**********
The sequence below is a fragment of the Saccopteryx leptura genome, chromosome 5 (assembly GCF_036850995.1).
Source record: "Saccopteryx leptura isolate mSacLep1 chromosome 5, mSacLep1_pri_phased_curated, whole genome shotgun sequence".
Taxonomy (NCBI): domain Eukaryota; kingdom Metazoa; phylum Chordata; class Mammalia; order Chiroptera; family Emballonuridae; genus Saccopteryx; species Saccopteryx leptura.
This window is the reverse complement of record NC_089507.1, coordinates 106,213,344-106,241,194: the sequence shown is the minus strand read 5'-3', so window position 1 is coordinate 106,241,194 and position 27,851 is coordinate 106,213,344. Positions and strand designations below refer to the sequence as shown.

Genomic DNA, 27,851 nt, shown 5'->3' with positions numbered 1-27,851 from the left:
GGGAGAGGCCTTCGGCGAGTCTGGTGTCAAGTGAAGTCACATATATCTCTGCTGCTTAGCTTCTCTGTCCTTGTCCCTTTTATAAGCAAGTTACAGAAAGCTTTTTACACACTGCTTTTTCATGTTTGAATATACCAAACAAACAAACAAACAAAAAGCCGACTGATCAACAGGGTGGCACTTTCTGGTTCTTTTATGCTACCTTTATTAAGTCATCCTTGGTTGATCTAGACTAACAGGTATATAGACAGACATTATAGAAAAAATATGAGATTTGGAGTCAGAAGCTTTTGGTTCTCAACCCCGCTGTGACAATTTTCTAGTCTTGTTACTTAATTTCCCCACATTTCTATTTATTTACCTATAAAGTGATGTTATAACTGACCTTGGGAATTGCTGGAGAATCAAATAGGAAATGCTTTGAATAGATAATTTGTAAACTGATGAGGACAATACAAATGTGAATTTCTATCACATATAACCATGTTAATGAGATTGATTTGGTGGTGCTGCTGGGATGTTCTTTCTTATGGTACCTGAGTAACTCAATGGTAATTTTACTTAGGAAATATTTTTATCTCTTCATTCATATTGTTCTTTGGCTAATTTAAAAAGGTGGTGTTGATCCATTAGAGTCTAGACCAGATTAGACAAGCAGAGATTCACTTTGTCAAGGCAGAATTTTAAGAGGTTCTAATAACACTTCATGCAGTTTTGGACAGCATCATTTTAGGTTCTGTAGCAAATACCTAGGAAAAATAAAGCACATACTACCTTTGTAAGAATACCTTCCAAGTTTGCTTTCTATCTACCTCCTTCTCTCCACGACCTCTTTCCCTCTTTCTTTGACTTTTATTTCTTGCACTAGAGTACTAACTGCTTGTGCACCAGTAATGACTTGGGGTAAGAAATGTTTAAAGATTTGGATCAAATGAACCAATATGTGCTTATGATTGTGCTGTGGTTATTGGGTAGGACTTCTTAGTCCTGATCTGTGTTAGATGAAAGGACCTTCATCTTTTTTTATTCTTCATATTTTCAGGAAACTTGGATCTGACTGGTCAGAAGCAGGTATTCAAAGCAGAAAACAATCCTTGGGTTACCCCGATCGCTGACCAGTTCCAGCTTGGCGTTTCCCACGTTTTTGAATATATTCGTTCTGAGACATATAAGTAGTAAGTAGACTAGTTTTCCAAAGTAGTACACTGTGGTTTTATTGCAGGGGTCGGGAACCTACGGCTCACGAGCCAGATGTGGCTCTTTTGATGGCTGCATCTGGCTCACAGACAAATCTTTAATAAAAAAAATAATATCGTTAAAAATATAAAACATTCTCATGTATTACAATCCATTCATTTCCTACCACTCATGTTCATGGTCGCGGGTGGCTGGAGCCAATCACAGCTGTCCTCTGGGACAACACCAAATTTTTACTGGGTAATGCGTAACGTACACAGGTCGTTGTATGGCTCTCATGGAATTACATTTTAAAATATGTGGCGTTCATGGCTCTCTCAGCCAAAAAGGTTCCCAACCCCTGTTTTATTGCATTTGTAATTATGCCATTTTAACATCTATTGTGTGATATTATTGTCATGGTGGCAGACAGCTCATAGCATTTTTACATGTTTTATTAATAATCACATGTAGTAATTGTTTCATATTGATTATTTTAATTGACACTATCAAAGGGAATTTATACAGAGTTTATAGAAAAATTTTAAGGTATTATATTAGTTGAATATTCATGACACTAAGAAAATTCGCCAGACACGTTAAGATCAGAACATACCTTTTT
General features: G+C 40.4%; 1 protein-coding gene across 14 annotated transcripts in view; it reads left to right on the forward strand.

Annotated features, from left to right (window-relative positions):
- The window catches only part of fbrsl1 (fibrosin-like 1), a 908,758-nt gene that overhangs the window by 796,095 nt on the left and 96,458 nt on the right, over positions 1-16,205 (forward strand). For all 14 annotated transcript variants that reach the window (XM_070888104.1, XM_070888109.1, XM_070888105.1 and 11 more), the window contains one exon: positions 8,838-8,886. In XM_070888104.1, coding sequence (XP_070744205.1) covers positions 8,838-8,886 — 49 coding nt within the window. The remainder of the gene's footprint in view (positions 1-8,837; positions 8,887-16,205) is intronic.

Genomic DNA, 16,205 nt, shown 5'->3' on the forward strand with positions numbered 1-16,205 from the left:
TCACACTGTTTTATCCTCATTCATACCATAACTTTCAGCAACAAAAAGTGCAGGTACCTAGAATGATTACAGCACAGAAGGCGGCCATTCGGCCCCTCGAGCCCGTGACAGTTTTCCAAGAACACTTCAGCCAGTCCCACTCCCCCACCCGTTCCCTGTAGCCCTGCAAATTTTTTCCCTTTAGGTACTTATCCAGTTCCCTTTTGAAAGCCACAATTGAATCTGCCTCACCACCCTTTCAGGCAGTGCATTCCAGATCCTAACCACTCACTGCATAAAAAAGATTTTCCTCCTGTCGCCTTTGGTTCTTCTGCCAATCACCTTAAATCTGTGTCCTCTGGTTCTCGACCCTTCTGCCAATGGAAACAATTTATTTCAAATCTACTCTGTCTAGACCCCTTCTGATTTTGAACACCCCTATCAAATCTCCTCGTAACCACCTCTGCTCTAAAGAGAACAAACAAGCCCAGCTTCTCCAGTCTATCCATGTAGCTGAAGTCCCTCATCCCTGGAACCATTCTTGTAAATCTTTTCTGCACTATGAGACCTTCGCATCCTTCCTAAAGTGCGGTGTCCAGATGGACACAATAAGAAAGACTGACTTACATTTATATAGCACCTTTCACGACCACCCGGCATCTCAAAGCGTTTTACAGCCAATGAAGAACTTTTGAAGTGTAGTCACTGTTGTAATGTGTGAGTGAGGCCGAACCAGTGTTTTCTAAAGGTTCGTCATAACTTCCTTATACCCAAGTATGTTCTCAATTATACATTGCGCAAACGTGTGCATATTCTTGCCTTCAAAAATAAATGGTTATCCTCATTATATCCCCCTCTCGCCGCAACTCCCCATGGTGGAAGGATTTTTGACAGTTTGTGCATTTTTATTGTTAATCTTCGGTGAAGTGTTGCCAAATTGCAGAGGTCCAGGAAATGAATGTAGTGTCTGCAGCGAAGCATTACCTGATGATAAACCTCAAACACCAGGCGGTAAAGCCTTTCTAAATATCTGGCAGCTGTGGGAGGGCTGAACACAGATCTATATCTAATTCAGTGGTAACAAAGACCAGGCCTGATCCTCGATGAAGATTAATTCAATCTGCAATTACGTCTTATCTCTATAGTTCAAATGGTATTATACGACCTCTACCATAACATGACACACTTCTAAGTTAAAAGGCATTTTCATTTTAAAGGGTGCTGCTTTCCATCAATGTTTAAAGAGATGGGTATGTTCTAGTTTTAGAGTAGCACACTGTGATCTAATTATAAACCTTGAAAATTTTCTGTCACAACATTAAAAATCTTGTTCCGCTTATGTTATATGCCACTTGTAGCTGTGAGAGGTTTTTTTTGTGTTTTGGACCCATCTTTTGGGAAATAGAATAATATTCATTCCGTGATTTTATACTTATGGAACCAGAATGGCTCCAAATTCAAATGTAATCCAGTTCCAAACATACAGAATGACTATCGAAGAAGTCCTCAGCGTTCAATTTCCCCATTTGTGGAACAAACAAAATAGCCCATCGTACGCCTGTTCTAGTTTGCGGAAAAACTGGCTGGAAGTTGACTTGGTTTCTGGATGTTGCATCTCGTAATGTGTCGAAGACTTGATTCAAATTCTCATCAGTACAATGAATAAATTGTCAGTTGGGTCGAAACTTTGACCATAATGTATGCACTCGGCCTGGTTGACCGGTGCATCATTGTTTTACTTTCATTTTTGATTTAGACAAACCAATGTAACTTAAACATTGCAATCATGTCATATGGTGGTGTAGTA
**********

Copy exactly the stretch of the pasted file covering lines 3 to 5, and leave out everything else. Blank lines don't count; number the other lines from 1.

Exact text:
Taxonomy (NCBI): domain Eukaryota; kingdom Metazoa; phylum Chordata; class Mammalia; order Chiroptera; family Emballonuridae; genus Saccopteryx; species Saccopteryx leptura.
This window is the reverse complement of record NC_089507.1, coordinates 106,213,344-106,241,194: the sequence shown is the minus strand read 5'-3', so window position 1 is coordinate 106,241,194 and position 27,851 is coordinate 106,213,344. Positions and strand designations below refer to the sequence as shown.

Genomic DNA, 27,851 nt, shown 5'->3' with positions numbered 1-27,851 from the left: